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Nabarro research finds demand outweighs supply in AIM tech stocks

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New research from international law firm Nabarro finds that less than a quarter of UK technology companies plan to list on AIM, despite growing demand from AIM investors for technology stocks.

 The study found that an AIM listing is the planned exit strategy for less than a quarter (23 per cent) of UK technology entrepreneurs, despite the strong demand from AIM investors for opportunities to invest in the tech sector.
 
Technology sector stocks made up an average 31 per cent of the portfolios of the investors interviewed by Nabarro, with 88 per cent planning to increase (53 per cent) or maintain (35 per cent) their exposure to AIM tech stocks in the next five years.
 
The performance of tech companies on the AIM market is historically strong, with analysis from Nabarro demonstrating that technology stocks held their own during the last downturn and have since outperformed the market, with particularly strong results over the last three to four years.
 
However, the study found that although 82 per cent of tech entrepreneurs agreed or strongly agreed that the AIM market is the natural home for fast-growing UK technology companies, listing on other markets is a much more popular ambition (48 per cent) and a trade sale to a bigger tech company (21 per cent) is almost as popular as going for an AIM listing (23 per cent). Nabarro believes this reluctance to list on AIM may signal that founders are holding out for a bigger, more ambitious exit further down the line.
 
The main reasons the entrepreneurs cited for potentially selecting AIM as their exit strategy include realising value for some of their stock (38 per cent); access to capital markets (31 per cent); and being able to grow more quickly (14 per cent). Their two biggest fears were more regulation (56 per cent) and loss of control (22 per cent).
 
Alasdair Steele, Corporate partner at Nabarro, says: “Our research shows there is an appetite for investment across the tech industry, but lack of awareness of the benefits of an IPO on AIM could be stunting growth in the sector. Businesses need to consider floating on AIM as a stepping stone to raise capital and profile, rather than focusing solely on the London Stock Exchange’s main market, or pinning their hopes on a trade sale to one of the ‘Big Five’ technology brands.”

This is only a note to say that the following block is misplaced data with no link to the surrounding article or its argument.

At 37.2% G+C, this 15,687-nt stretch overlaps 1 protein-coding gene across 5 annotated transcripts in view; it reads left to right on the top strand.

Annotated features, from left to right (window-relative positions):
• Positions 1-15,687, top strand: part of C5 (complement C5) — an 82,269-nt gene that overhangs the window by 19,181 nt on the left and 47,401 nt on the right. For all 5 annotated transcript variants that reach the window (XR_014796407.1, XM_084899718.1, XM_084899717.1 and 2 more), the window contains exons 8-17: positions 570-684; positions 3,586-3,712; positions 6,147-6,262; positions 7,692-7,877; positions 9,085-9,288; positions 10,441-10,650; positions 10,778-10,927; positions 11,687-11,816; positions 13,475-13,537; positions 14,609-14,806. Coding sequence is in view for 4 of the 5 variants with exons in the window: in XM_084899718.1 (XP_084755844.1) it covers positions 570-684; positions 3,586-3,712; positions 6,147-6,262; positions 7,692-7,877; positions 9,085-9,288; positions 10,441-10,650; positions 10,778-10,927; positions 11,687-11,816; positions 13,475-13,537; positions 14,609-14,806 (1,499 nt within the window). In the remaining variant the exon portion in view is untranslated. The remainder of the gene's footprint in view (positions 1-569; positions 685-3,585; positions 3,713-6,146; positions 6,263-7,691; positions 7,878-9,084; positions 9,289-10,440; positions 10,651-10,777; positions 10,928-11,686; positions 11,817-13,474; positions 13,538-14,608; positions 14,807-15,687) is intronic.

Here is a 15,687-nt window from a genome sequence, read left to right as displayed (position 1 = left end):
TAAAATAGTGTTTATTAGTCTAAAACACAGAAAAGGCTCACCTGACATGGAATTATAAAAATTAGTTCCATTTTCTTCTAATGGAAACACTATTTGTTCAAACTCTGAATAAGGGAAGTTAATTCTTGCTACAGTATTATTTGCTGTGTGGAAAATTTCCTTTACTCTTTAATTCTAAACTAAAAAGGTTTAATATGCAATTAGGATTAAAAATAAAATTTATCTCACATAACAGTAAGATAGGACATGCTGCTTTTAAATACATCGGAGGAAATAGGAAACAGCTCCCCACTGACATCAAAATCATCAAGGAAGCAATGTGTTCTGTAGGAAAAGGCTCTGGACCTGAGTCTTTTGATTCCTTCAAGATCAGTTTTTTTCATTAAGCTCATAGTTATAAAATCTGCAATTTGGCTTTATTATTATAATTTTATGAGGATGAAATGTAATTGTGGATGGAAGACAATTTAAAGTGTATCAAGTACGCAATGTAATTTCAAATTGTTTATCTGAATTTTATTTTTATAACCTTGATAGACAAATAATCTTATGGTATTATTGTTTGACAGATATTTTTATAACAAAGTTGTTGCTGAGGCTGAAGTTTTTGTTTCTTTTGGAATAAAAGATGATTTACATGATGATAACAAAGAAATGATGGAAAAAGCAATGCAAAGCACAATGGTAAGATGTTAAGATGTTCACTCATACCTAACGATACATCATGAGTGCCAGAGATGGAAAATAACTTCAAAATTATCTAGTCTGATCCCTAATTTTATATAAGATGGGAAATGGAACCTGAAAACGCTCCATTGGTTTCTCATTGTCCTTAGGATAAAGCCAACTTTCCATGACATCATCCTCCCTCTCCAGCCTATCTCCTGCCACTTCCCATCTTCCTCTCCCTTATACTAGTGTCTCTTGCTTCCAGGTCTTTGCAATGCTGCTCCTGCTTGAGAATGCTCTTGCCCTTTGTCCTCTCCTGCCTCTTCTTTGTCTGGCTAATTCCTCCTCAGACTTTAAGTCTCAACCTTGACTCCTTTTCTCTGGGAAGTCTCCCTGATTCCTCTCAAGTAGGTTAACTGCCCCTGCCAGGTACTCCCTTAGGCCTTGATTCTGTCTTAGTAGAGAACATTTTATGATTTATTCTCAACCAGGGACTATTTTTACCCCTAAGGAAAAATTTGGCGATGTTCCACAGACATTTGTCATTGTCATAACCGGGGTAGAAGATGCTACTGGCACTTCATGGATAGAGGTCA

Nabarro also surveyed current AIM investors to assess their appetite for technology stocks coming to the market. Some 59 per cent of investors had up to a third of their current AIM investments in tech, while another 25 per cent of investors had one-third to 50 per cent of their current AIM investments in tech.
 
Just under half of AIM investors (49 per cent) expect an increase in the number of AIM IPOs in 2016. Over half (53 per cent) of investors are set to increase their own exposure to AIM tech stocks, while 35 per cent plan to keep their current weighting in the sector. So, overall investor sentiment about AIM’s prospects and the prospects for tech stocks in particular is positive, the firm believes.
  
The report also looked specifically at Fintech and Medtech as potentially vibrant areas of the UK technology market. 37 per cent of investors see Medtech as the most attractive AIM investment opportunity over the next 12-18 months with Fintech/insurance tech favoured by 27 per cent.
 

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